To overcome the issue of multiple comparisons induced by the large number of connections in the network, we applied the network-based statistics (NBS) approach (Zalesky et al., 2010), as we have previously described (Magalhães et al., 2021). This approach provides a correction equivalent to the FWE-R by estimating the probability of identifying, in a random permutation of the tested data, networks to a larger extent than the ones identified in the hypothesis tested. This is done in two phases. The first step tests the statistical hypothesis at each point of the matrix, which is then filtered by a user-chosen statistical edge threshold. Significant network components are identified as sets of threshold-surviving connections between nodes, such that each node in the network can be reached from any other, through significant connections. The component size is calculated as the number of significant connections. While the connection threshold is not directly determinant of the network significance, it determines the possible extent of the network, with lower significance edge thresholds revealing larger and more widespread networks and higher thresholds resulting in smaller and more focused effects. As such, following the toolbox authors' recommendation, we explored a range of edge thresholds between 0.005 and 0.00005. Then, step 2 creates random permutations of the data set and applies the same methodology as step 1 to each permutation, determining the size of network components found. Finally, the calculated distribution of components' size is used to estimate the probability of finding random components with a size greater than the one found in our hypothesis. A total of 5,000 permutations were used, together with a FWE corrected network significance of 0.05. To test the acute impact of caffeine intake, we used a paired t-test comparison between the pre- and post-coffee intake acquisitions.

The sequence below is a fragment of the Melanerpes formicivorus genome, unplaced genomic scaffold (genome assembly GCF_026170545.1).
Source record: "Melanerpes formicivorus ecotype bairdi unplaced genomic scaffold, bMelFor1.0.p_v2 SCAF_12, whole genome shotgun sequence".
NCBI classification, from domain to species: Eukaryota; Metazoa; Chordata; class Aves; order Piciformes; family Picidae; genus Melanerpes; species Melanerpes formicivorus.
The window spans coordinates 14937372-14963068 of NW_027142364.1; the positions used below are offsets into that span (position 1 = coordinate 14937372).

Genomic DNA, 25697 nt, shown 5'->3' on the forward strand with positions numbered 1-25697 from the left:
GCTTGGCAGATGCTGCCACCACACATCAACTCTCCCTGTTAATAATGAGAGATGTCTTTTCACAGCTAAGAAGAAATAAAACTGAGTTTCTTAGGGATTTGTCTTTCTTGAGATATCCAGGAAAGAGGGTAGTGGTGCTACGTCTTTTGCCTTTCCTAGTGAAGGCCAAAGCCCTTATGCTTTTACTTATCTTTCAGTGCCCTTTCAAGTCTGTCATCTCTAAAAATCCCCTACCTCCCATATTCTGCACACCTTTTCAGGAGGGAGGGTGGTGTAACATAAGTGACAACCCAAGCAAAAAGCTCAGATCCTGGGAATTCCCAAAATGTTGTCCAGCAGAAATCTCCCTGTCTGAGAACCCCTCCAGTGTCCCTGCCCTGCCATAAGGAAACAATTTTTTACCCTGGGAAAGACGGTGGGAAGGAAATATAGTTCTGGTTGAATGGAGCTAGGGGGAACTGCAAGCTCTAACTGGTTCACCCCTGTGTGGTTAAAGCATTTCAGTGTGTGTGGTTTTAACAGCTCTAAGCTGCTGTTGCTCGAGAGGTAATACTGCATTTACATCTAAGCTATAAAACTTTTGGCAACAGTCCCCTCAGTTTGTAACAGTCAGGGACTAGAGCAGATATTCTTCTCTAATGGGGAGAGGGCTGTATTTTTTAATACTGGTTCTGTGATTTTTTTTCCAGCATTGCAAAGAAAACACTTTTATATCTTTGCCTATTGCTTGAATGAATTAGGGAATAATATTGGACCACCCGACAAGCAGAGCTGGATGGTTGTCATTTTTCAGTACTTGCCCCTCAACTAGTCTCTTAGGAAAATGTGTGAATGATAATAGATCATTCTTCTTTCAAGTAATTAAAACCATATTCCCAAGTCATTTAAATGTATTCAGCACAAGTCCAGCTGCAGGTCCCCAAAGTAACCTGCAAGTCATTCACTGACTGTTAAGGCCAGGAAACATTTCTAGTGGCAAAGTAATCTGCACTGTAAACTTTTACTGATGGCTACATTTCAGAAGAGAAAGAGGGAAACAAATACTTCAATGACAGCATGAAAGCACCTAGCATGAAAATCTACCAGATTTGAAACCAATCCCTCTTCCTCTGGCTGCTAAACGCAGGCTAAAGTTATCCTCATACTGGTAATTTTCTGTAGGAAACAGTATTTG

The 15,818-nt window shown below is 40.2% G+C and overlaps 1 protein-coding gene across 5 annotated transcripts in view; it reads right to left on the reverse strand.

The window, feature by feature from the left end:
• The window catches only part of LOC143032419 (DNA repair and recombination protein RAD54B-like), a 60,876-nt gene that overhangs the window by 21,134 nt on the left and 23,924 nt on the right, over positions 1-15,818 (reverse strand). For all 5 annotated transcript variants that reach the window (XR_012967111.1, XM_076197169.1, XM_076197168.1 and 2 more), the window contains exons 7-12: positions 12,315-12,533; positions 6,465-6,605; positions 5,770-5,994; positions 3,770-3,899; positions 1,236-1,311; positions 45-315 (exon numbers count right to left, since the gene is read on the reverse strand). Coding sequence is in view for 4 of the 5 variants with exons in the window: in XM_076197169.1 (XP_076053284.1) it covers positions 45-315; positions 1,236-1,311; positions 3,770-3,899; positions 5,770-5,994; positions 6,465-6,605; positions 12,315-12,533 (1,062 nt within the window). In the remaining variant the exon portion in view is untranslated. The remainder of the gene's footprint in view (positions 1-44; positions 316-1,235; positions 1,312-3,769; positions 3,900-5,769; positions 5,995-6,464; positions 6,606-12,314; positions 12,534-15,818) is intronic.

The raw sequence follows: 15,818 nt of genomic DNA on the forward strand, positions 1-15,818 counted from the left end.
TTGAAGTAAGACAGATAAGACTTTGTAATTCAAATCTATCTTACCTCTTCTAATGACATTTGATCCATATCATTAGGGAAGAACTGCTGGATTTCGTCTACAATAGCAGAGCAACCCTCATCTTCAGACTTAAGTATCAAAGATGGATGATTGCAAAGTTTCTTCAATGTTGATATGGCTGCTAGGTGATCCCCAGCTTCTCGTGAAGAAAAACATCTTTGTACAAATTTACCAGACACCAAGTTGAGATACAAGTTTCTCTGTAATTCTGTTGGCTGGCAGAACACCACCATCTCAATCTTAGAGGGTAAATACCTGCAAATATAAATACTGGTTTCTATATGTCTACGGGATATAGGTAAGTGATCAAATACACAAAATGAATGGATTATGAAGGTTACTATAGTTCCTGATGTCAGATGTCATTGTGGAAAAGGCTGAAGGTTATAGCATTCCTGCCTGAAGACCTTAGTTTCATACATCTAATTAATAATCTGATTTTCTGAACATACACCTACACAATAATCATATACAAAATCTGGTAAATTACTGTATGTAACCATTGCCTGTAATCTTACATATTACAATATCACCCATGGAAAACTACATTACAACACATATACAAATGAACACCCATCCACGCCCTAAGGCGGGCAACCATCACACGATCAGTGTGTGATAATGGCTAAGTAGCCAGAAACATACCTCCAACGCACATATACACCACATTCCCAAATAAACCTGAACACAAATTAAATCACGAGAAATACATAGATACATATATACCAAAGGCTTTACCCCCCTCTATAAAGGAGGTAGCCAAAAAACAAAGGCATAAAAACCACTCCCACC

2.6. Impact of caffeine on the results